Instincts for survival, bodily homeostasis, or reproduction are not innate to its metalloid body and processing cores. It has no inborn reason to feel—that is, unless its maker provides it one. In fact, I hypothesize that bestowing the power and rationale to feel, both physically and emotionally, upon a robot is one of the cornerstones to making it mentalize and care for its “self.”

We must engineer a reason to live and feel, to be programmed into the robot’s head—one of the few things that must be programmed.

This programmed instinct for survival will not dominate the robot’s mind, but rather act as the defining principle of its pseudo-evolutionary failsafe system, which will be intimately connected to its system for producing emotions and affects. The former system will be one of physiological self-regulation, for the robot to evaluate not merely its artificial neural systems, or processing cores, but its physical body’s integrity, monitoring the homeostasis of its internal circuitry, sensory mechanisms, energy use in different areas, and any structural damage and brain systems. This must be a two-way communication pathway, in which the body communicates with the central processing core and the core with the body. In fact, in the words of embodied cognitive scientists, our higher-level cognition is significantly dependent on our complex physiological machinations beyond purely the brain, so in trying to replicate higher-cognition and consciousness in robots, we must first enable these beings to also feel a sense of physical and physiological “self” and a desire for survival.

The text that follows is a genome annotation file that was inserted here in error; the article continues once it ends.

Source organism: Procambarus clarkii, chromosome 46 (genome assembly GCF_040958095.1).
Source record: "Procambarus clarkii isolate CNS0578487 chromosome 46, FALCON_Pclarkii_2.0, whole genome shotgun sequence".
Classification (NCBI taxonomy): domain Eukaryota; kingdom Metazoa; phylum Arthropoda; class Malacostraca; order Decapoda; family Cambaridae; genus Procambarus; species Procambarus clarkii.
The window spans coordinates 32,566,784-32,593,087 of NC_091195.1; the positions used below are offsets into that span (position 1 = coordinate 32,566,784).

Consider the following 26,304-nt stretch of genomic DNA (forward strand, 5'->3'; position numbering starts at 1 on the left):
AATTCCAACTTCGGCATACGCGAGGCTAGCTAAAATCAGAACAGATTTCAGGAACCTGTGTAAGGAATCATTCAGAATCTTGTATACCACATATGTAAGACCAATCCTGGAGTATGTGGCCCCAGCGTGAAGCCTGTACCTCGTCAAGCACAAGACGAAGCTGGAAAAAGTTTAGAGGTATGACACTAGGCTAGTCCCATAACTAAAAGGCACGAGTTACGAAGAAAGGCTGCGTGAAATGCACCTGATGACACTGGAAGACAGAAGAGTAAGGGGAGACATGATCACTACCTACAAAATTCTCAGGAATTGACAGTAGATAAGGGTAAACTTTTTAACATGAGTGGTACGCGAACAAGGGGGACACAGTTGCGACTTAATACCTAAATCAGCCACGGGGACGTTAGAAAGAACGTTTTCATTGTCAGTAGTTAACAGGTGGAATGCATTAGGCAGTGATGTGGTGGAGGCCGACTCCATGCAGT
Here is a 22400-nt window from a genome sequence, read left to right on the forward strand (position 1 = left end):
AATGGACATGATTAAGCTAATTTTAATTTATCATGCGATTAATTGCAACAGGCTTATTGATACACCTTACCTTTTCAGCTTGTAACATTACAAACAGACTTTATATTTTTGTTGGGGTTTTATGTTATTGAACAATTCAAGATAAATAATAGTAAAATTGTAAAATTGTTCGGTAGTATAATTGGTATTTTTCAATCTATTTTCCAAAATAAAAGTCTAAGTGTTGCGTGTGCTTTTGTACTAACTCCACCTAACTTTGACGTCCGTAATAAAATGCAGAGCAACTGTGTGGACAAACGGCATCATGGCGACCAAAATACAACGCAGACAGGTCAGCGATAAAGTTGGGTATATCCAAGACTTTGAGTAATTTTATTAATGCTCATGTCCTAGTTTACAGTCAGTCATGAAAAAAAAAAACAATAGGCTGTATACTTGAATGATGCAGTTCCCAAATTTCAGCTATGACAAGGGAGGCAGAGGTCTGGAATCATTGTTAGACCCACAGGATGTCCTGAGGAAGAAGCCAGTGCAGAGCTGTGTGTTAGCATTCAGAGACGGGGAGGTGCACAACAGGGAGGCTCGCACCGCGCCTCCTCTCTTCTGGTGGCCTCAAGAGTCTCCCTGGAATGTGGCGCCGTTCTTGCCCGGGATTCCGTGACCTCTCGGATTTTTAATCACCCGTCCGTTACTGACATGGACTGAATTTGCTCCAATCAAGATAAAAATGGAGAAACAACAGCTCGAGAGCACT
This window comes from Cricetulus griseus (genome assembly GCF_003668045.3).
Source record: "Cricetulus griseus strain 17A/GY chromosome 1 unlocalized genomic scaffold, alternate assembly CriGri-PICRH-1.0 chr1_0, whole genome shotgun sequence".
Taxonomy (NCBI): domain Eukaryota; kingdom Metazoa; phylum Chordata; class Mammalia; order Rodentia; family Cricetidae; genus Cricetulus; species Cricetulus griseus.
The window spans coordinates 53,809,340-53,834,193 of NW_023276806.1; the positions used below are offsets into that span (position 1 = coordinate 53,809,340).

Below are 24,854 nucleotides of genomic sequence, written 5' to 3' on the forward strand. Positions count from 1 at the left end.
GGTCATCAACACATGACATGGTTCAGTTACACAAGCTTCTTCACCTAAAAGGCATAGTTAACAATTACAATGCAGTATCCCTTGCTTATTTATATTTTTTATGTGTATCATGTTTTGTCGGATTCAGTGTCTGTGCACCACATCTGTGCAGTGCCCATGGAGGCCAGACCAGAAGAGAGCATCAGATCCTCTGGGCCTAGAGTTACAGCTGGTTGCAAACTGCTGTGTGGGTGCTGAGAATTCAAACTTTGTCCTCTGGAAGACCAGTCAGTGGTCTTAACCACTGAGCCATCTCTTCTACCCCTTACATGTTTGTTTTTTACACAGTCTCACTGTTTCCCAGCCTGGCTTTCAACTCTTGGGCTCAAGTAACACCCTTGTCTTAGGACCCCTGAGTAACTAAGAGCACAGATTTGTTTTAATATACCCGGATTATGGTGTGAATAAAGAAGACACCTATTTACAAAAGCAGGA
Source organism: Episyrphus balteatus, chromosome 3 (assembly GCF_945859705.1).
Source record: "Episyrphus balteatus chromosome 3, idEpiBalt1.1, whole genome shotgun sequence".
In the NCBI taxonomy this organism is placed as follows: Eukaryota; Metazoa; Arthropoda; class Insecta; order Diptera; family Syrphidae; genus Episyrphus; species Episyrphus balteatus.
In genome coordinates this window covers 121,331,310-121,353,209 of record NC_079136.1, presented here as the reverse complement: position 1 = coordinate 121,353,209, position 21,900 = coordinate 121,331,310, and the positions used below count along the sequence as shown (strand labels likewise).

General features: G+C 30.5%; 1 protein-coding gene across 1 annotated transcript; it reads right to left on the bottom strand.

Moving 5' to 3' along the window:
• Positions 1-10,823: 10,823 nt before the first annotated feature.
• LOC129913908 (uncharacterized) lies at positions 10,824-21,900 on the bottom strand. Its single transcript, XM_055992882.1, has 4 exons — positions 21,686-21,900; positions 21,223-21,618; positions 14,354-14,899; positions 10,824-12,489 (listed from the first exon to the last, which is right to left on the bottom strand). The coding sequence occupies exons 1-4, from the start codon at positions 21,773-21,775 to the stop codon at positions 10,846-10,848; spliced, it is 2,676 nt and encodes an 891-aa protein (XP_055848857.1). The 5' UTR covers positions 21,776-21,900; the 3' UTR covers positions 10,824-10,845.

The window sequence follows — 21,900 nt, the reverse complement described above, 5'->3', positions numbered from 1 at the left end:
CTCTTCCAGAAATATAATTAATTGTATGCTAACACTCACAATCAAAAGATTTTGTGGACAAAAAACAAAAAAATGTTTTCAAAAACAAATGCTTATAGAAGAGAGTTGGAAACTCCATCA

The two systems, for emotions and for homeostatic regulation, will work in tandem to guide the robot’s psychological and physical sensations. For example, if a robot’s body systems alert it to threats to its survival and wellbeing, the homeostatic regulation system will activate and interact with the emotional system to lead the robot to respond with something akin to distress or fear—whether “distress” means sending an alert out to its parental figure-esque engineers, halting an activity to allow its internal body circuitry to repair itself, or turning itself off in the middle of a particularly taxing activity. Later on, based on what the robot finds positive and negative, the evolving emotional system will also activate to produce more concrete emotions, like happiness, disgust, anger, or apathy, for instance. “Happiness” may result from positive experiences with external objects or stimuli that seem to promote survival or personal satisfaction, while “disgust” will result from negative interactions with objects and stimuli that seem to cause illness or impair survival. “Anger” will occur in response to stimuli that infer with goal achievement, and “apathy” will be a response to stimuli that aren’t just that significant to survival or particularly positive/negative.